Benicio gave him a sly look. “Of course. Why do you think I’ve spent so much of my time making it so expensive for you to fight wars in the countryside?”

“Touche.” Honestly, Tiberius had never thought of the matter that way. Most condottieri believed bravos did what they did because they weren’t able to get along with others and so had to make their way by using their powers of annoyance for their employers. Apparently one, at least, had deeper reasons for what he did. “So who is your friend?”

“Belladonna is not exactly a friend,” Benicio said as they approached the sinkhole. “She’s just someone my employer assigned me to help with this job. I think she was a failsafe, since she can’t be burned to death or torn to pieces she’s guaranteed to be able to report our failure and the ultimate fate of our objective.”

“Did either of you know it was a dragon’s egg?”

“I didn’t. She might have.” Benicio offered an eloquent shrug. “With her, I never know for sure. All women are an exquisitely crafted puzzle but she is exceptional in both appearance and bafflement. I’ll be glad to send her back with news of our failure and be done with it. This whole job has been more trouble than its worth.”

Tiberius sensed he wasn’t entirely sincere although he wasn’t sure whether it was the job or the parting of ways Benicio was hedging on. “I suppose you won’t tell us who is paying your fee? The Prince will probably pay us a bonus if we can tell him. I’m sure Captain Caesar would split it with you if you were willing.”

“No. Bravos do not change sides as easily as your lot, for one, and for another I don’t know how long I would live after I betrayed this particular patron.” Benicio casually waved his hand in a dismissive way. “It is what it is.”

The two of them crouched down and looked over the sinkhole. It was pretty much what you would expect. About a quarter of the opening was still lined with worked stone, just like you would expect to see around a well. The rest was a rough edged tunnel that vanished into the dark about eight or nine feet down. Benicio dug into a pack he had brought with him and pulled out a rag and a small clay bottle with a cork stopper. He doused the rag in a strong smelling oil, wrapped it around a branch and lit it, then tossed it down the hole.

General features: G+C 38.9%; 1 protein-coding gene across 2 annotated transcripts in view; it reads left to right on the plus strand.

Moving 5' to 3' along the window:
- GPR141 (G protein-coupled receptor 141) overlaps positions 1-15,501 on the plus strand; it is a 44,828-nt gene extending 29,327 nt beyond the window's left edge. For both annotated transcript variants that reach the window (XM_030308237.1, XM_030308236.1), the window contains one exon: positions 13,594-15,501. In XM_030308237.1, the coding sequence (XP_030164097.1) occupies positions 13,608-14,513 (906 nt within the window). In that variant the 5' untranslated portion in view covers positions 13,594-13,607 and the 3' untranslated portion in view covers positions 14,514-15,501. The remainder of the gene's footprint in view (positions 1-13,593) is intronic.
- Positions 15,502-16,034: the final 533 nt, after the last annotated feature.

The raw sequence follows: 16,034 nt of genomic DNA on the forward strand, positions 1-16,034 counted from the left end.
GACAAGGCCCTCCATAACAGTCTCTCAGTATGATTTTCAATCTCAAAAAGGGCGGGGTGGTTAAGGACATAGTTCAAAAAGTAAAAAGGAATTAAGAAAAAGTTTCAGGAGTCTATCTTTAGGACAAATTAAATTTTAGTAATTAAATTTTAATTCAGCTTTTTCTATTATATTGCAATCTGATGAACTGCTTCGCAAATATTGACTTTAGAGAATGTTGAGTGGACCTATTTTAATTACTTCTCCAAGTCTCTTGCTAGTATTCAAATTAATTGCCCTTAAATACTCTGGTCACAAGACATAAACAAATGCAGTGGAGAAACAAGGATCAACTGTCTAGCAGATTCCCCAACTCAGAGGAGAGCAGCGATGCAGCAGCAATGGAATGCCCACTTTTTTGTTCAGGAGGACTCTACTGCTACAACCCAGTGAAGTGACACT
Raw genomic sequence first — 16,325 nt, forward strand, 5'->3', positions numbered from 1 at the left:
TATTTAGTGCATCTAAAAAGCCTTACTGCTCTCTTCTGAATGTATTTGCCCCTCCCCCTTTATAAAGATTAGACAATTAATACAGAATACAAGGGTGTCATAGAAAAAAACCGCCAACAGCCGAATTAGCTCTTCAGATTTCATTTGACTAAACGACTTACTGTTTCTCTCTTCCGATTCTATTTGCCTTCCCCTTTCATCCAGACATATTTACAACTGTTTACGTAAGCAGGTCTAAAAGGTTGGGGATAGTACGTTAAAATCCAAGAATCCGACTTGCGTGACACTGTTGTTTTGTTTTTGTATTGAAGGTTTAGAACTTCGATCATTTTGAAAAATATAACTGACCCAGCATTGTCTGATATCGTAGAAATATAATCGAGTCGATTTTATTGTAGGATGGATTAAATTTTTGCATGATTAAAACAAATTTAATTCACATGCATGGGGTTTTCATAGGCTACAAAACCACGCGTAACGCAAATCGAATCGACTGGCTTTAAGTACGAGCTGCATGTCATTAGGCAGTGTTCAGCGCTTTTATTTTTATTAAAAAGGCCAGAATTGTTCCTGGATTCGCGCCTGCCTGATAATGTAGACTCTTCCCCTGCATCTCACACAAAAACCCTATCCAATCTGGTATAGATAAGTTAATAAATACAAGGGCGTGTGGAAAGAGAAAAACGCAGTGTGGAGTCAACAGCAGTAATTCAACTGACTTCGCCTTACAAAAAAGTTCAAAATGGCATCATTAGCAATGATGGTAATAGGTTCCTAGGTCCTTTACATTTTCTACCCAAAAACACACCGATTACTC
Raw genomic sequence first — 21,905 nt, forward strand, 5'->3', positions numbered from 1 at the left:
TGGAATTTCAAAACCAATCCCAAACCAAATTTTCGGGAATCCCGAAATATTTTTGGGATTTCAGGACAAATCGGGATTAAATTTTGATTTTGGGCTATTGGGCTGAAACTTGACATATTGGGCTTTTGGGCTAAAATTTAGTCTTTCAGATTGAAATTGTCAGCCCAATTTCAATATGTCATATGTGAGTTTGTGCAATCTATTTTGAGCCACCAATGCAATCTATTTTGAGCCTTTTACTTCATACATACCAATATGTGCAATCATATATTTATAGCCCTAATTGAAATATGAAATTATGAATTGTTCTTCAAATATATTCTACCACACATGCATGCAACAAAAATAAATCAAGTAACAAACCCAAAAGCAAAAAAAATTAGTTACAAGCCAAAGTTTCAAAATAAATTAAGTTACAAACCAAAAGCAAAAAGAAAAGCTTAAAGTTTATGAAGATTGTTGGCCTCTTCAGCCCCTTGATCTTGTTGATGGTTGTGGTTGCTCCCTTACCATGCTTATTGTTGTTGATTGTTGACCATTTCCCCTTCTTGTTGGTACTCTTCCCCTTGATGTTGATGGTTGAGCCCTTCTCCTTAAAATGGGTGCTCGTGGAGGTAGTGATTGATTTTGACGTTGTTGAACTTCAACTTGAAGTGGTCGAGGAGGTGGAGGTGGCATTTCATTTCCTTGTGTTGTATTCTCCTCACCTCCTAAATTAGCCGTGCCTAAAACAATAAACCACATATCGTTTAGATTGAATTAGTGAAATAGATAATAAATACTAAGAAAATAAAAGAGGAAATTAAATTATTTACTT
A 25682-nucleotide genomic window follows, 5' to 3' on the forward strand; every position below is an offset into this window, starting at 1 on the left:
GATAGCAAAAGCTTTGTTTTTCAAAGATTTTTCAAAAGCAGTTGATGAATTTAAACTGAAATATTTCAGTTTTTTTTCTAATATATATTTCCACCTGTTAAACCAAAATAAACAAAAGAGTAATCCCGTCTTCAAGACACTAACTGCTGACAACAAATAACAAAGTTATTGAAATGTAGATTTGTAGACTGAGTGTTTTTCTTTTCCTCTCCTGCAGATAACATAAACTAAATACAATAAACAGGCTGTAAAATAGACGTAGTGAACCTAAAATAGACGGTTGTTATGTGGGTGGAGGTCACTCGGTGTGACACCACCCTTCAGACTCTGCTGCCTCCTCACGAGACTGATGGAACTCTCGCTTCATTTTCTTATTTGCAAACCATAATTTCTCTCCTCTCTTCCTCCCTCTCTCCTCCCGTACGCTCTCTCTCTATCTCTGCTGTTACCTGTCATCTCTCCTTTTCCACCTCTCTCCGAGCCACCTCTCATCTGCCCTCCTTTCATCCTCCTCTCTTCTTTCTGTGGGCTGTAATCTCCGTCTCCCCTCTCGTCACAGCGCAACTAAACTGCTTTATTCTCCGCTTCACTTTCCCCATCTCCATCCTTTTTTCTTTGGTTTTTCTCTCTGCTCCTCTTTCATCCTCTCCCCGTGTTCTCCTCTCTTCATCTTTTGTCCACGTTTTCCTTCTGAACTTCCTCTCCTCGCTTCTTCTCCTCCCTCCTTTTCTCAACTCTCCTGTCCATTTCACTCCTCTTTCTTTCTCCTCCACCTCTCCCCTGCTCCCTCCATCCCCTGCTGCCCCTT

The makeshift torch landed about twelve feet down on a rough stone surface. From their viewpoint at the top it was difficult to see more than twenty or thirty square feet around where the torch landed but it all looked the same. Fairly dry stones piled randomly after the sinkhole collapsed in. The two men exchanged a quick glance then Tiberius offered the other a sweeping gesture, as if to say after you. Benicio took a deep breath and jumped straight down.

As his feet passed through the sinkhole he breathed out with the force of a hurricane, the tempestuous blast from his mouth slowing his fall to the speed of a downy feather dropping from a passing bird. It would’ve been impressive to see if the wind hadn’t blown the torch out and left the chamber below in darkness. Or at least that’s what it looked like at first. After a few seconds Tiberius’ eyes adjusted to the change of lighting and he realized he could see a dim glow coming from off to the left of the sinkhole. Peering over the ledge he called, “What do you see, Gale?”

The only response was a barely audible, “Shh!”

That probably wasn’t a good sign. Looking around he spotted an old stone trough sitting on stout stone legs and quickly passed a rope around it as an anchor. Then he went back to the sink hole, laid a cloth over the edge for the rope to run across so it wouldn’t get damaged and let himself down. Benicio made his descent easier by slowing it down. Tiberius planned to get down by doing just the opposite.

He wasn’t sure where the Gift called Twice at Once got it’s name but it – both Gift and name – had proven very difficult for him when he was young. He was never sure why playing games with other kids left him so tired. He also didn’t understand why catching things, running footraces and winning stick fights was so difficult for the others. The fact that simple tasks like these were so simple for him but he had no apparent Gift made him a target of both loathing and envy in his home town.

It wasn’t until he met Caesar Shieldbreaker a decade ago that he met someone who understood it. That was how he started his time as a condottieri. He’s learned fencing, campaigning and the mastery of his Gift, seen Caesar go from a well known captain to the foremost captain in the nation. But most of all he’d learned to live two seconds in one.

As Tiberius gently let himself down the rope he breathed deep and focused, watching the small pebbles that slid off the lip of the sinkhole with him slow their descent. By the time he reached the bottom they had only fallen half the distance. He quickly slid off to one side of the hole, his head swiveling about as his eyes adjusted to the darkness. He caught sight of Benicio a few steps ahead but there wasn’t much else around them. The rocky ground around them gave way to a pool of water off to the west and a tunnel that led and inland roughly north northeast.

Tiberius let his focus slip and caught his breath. Barely ten seconds had passed for the rest of the world and he had lived twenty but it exhausted him like he had spent a full minute running. Benicio glanced over his shoulder. “Are you alright?”